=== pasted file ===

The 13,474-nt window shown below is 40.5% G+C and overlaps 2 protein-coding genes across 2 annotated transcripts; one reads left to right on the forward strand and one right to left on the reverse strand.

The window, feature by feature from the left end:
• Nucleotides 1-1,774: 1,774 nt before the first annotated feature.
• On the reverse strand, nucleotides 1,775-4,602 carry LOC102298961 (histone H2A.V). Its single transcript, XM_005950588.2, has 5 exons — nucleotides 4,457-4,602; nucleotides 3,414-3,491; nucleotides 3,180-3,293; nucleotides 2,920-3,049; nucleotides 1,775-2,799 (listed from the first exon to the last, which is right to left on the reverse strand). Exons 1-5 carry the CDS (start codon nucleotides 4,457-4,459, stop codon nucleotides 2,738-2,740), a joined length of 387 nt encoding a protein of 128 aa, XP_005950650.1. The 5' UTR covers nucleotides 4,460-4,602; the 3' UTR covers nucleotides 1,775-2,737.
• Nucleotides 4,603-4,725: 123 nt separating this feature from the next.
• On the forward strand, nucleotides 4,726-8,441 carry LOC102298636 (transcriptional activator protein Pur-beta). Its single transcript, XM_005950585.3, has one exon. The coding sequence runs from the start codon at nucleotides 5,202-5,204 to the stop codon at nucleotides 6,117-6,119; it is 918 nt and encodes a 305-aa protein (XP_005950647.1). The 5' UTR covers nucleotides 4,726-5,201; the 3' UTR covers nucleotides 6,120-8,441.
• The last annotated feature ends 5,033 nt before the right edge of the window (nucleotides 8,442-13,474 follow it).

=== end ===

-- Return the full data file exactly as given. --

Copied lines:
The 13,474-nt window shown below is 40.5% G+C and overlaps 2 protein-coding genes across 2 annotated transcripts; one reads left to right on the forward strand and one right to left on the reverse strand.

The window, feature by feature from the left end:
• Nucleotides 1-1,774: 1,774 nt before the first annotated feature.
• On the reverse strand, nucleotides 1,775-4,602 carry LOC102298961 (histone H2A.V). Its single transcript, XM_005950588.2, has 5 exons — nucleotides 4,457-4,602; nucleotides 3,414-3,491; nucleotides 3,180-3,293; nucleotides 2,920-3,049; nucleotides 1,775-2,799 (listed from the first exon to the last, which is right to left on the reverse strand). Exons 1-5 carry the CDS (start codon nucleotides 4,457-4,459, stop codon nucleotides 2,738-2,740), a joined length of 387 nt encoding a protein of 128 aa, XP_005950650.1. The 5' UTR covers nucleotides 4,460-4,602; the 3' UTR covers nucleotides 1,775-2,737.
• Nucleotides 4,603-4,725: 123 nt separating this feature from the next.
• On the forward strand, nucleotides 4,726-8,441 carry LOC102298636 (transcriptional activator protein Pur-beta). Its single transcript, XM_005950585.3, has one exon. The coding sequence runs from the start codon at nucleotides 5,202-5,204 to the stop codon at nucleotides 6,117-6,119; it is 918 nt and encodes a 305-aa protein (XP_005950647.1). The 5' UTR covers nucleotides 4,726-5,201; the 3' UTR covers nucleotides 6,120-8,441.
• The last annotated feature ends 5,033 nt before the right edge of the window (nucleotides 8,442-13,474 follow it).